International Monetary Fund

How Legitimate Is the G20?
September 29, 2009

Strong advocates of our new G20 process are convinced that it will bring legitimacy to international economic policy discussions, rule-making, and crisis interventions. Certainly, it’s better than the G7/G8 pretending to run things--after all, who elected them? But who elected the G20? The answer is: No one. And, in case you were wondering, there is no application form to join the G20 (although you can crash the party if you have the right friends, e.g., Spain). The G20 has appointed themselves as the world’s “economic governing council” (to quote Gordon Brown). Is this a good idea? Not reall

Today at TNR (September 26, 2009)
September 26, 2009

How Ahmadinejad's UN Antics Went From Being His Greatest Asset to a Major Liability, by Abbas Milani What on Earth Does Olympia Snowe Want? by Jonathan Cohn The 'Fame' Remake: Unnecessary, but With Occasional Bursts of Tenderness, by Christopher Orr How Far Should We Go in Extracting Information From Najibullah Zazi? by Michael Crowley Why the GOP’s Latest Foot-Stomping About Medicare Is Meaningless, by Jonathan Cohn How Does the New Iranian Nuclear Facility Change Obama’s Calculations?

How to Fix the IMF
September 25, 2009

The headline news from the G20 summit in Pittsburgh is that progress has been made on "IMF reform," meaning increased voting power for emerging markets relative to rich countries--remember that West Europeans are greatly overrepresented at the IMF for historical reasons. But further change in a sensible direction is being blocked by the U.K.

G20: "In The Medium Run We're All Retired"
September 22, 2009

It looks like the G20 on Friday will emphasize its new “framework” for curing macroeconomic imbalances, rather than any substantive measures to regulate banks, derivatives, or any other primary cause of the 2008-2009 financial crisis. This is appealing to the G20 leaders because their call to “rebalance” global growth will involve no immediate action and no changes in policy--other than in the “medium run” (watch for this phrase in the communiqué). When exactly is the medium run? That’s an easy one: It’s always just around the corner. Not today, of course; that would be short run. And not in 2

U.S. Strategy for the G20: You Cannot Be Serious.
September 21, 2009

According to the WSJ this morning (top of p.A1), the U.S. is pushing hard for the G20 to adopt and implement a “Framework for Sustainable and Balanced Growth,” which would amount to the U.S.

The Paradox of the Paradox of Thrift
September 16, 2009

Keynes' paradox of thrift holds that if everyone tries to save at the same time during a recession, then the economy continues to contract due to a fall in demand. This sends incomes lower and gives people less money to sock away, so that total savings actually fall instead of rising. The implication for our times is that a new era of frugality might not be what the economy needs. But in a new IMF paper, Yasser Abdih and Evan Tanner argue that Keynes' paradox might not apply after a financial crisis. In normal times, companies can finance investment through their own savings.

What You Need to Know About the State of Our Financial System
September 14, 2009

Financial markets have stabilized--people believe that the U.S. and West European governments will not allow big financial institutions to fail. We have effectively nationalized any banking system losses, but we’ll let bank executives enjoy the full benefits of the upside. How much shareholders participate remains to be seen; there will be no effective reining in of insider compensation (my version; Joe Nocera’s view). Small and medium-sized banks, however, will continue to fail as problems in commercial real estate continue to mount.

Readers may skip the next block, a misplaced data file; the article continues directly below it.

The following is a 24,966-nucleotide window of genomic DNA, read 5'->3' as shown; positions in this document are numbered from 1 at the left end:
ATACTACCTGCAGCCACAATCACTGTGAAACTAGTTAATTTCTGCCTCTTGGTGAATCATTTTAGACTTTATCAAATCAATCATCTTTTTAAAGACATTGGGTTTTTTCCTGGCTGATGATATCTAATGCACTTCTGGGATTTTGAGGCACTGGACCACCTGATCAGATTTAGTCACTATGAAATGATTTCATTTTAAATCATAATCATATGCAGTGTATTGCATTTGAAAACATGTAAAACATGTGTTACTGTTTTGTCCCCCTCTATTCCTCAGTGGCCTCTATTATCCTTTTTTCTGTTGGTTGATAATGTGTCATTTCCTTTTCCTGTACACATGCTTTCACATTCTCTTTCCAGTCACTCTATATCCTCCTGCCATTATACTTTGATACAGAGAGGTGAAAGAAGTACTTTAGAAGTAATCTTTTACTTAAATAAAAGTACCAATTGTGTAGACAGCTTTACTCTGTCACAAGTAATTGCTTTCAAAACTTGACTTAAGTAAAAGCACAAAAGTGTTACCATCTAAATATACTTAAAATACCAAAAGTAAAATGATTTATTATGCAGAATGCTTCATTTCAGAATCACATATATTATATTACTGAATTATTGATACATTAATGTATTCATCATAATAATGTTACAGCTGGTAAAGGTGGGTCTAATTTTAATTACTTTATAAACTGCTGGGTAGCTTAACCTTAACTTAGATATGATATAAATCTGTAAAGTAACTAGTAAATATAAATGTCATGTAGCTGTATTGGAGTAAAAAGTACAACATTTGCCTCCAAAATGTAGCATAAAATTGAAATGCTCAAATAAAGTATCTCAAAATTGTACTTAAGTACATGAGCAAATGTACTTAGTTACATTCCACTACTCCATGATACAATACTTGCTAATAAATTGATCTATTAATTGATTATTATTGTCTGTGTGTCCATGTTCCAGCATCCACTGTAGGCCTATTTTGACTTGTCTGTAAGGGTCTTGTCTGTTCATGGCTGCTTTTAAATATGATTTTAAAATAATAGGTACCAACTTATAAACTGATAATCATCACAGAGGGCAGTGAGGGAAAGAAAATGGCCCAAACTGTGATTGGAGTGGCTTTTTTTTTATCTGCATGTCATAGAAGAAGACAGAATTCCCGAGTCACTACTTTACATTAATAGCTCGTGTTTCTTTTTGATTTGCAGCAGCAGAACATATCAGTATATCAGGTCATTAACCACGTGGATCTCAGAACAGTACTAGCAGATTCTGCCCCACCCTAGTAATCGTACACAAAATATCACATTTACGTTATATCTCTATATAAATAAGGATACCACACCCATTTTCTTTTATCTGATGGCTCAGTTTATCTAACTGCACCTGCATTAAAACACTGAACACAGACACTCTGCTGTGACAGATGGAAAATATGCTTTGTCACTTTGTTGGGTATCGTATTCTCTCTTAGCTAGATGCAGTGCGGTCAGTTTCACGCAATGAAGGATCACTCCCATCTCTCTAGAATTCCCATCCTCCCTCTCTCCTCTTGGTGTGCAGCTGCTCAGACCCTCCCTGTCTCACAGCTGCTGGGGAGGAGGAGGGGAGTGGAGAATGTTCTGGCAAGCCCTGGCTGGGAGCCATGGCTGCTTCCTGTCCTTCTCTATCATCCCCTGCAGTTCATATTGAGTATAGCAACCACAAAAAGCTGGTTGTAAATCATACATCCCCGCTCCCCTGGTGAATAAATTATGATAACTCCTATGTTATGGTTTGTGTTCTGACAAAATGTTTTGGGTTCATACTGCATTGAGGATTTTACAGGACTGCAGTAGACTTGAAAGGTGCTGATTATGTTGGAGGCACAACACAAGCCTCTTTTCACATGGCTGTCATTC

Today at TNR (September 9, 2009)
September 09, 2009

Middle of Nowhere: The Senate’s Irrational Obsession With ‘The Center’, by Jonathan Chait I Understand Why Seniors Are Worried About Health Care Reform. But Here’s Why They’re Wrong, by Jonathan Cohn How I Finagled My Way Into the Compound of Afghanistan’s Most Notorious Warlord, by Jason Motlagh And Now It Is Time For Obama to Scare the Bejeezus out of the Middle Class… by William Galston They Don’t Make Right-Wing Gasbags Like They Used to, by Michelle Cottle What Should We Expect From the Upcoming G-20 and IMF Meetings? by Simon Johnson How to Save Las Vegas. Step One: Stop Having Fun.

Low Expectations for the G20 and IMF
September 08, 2009

As we wade through a long line of international economic meetings--G20 ministers of finance last week, G20 heads of government in Pittsburgh coming up, IMF-World Bank governors meeting in Istanbul early October (and all the associated “deputies” meetings, where the real work goes on)--it seems fair to ask: Where is regulatory reform of our financial system heading? Long documents have been produced and official websites have become more organized. Statements of principle have been made. And the melodrama of rival reform proposals has reared its head: continental Europeans for controlling pay

The Case Against The G8
July 08, 2009

The G7 was originally conceived as a form of steering committee for the world economy (antecedents). Existing formal governance mechanisms, around the IMF and the UN, seemed too cumbersome (and too inclusive) during the 1970s, with the breakdown of fixed exchange rates, assorted oil shocks, and the broader shift of economic initiative towards Western Europe and Japan. And the G7 had some significant moments, particularly with regard to moving exchange rates in the 1980s. More broadly, behind the scenes, it served as a communication mechanism between the world's largest economies ("coordinatio

Pages